A £1 billion takeover of Aer Lingus by the owner of British Airways has moved a step closer after the Dublin-based carrier gave its backing to a deal.
The Aer Lingus board said it was prepared to accept a sweetened offer worth 2.55 euros (£1.90) a share from International Airlines Group (IAG), although progress now hinges on major shareholders Ryanair and the Irish Government.
IAG, which owns Spanish carrier Iberia, said it plans to operate Aer Lingus as a separate business with its own brand, management and operations.
IAG wants the Irish carrier to join the oneworld airline alliance, of which British Airways and Iberia are members, and become part of of a jo int business that IAG operates over the North Atlantic with American Airlines.
The FTSE 100-listed company said its proposal would secure and strengthen Aer Lingus's brand and long-term future, while offering "significant benefits" to both the Irish company and its customers.
It added: "IAG recognises the importance of direct air services and air route connectivity for investment and tourism in Ireland and intends to engage with the Irish Government in order to secure its support for the transaction."
The Irish Gove rnment holds a 25% stake in Aer Lingus and will want reassurances from the BA owner over its plans for the key Dublin to Heathrow route.
Ireland's deputy prime minister warned at the weekend that protecting Ireland's air links with Europe and the US was vitally important in terms of inward investment, exports, business and tourism.
Tanaiste Joan Burton told RTE Radio: ''What we will want to do as a Government, and what's absolutely important, is to protect these slots and the connections of direct flights in and out of Ireland.''
It is thought that Ryanair, which owns just under 30% of Aer Lingus following a series of failed takeover attempts, may be tempted to sell at the new offer price of 2.55 euros a share, which is equivalent to 1.36 billion euros (£1.01 billion).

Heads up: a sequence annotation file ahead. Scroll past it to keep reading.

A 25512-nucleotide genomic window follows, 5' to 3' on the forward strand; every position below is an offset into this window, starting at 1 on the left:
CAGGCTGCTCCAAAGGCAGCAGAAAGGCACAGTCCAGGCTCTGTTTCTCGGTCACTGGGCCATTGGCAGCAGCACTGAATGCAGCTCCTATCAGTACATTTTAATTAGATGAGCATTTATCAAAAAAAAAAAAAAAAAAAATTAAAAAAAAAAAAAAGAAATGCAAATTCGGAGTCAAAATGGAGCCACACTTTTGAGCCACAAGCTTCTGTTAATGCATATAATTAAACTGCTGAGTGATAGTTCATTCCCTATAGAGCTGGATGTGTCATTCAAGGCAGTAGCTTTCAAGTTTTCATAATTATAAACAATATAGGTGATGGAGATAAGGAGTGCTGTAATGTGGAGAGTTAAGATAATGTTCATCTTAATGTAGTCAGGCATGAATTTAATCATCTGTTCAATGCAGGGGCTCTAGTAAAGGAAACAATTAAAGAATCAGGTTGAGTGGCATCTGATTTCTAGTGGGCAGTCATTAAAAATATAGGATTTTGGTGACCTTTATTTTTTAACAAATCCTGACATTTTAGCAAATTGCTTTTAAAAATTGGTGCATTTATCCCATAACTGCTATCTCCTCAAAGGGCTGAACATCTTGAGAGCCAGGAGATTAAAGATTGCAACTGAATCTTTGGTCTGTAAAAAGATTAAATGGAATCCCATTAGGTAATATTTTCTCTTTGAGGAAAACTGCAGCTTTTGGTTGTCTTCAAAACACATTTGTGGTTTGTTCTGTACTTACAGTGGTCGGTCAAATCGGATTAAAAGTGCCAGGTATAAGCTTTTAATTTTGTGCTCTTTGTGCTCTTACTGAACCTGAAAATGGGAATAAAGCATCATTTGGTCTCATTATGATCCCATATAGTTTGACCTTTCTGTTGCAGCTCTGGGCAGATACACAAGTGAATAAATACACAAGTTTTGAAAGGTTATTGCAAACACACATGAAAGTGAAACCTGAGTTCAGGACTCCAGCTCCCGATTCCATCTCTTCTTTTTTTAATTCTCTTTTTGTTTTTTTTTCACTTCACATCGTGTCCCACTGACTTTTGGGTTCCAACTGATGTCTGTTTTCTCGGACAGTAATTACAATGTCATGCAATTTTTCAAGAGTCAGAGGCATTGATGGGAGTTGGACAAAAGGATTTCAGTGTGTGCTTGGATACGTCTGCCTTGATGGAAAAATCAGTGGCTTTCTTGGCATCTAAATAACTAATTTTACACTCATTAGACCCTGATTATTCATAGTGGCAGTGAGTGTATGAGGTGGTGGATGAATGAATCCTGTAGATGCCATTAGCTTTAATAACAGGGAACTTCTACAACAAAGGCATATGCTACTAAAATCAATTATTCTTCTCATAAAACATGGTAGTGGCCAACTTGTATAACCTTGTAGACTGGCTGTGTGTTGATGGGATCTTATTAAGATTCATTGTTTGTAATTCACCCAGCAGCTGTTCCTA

The Aer Lingus board has previously rejected proposals from IAG worth 2.30 and 2.40 euros a share.
Currently, Aer Lingus directly employs 3,900 people, mostly in Dublin, with 2,100 of these described as ground staff in areas such as clerical, operative and back office roles.
IAG's interest in Aer Lingus stems from its desire for additional Heathrow runway slots as well as the opportunity to deliver more industry cost efficiencies.
Aer Lingus is the fourth busiest operator at London's Heathrow behind British Airways, Lufthansa and Virgin Atlantic.
Robin Byde, a transport research analyst at Cantor Fitzgerald stockbrokers, said IAG was seeking to build on Aer Lingus's lucrative niche on transatlantic routes, which offers customs and immigration clearance in Dublin and Shannon for flights to the United States.
He added: ''The other main attraction is Aer Lingus's 23 slot pairs at Heathrow, which we calculate are valued at about 10 million euros (£7.5 million) per pair.''
However, Mr Byde said he was wary about the politics of the deal and the potential for IAG to get ''dragged into prolonged and distracting negotiations''.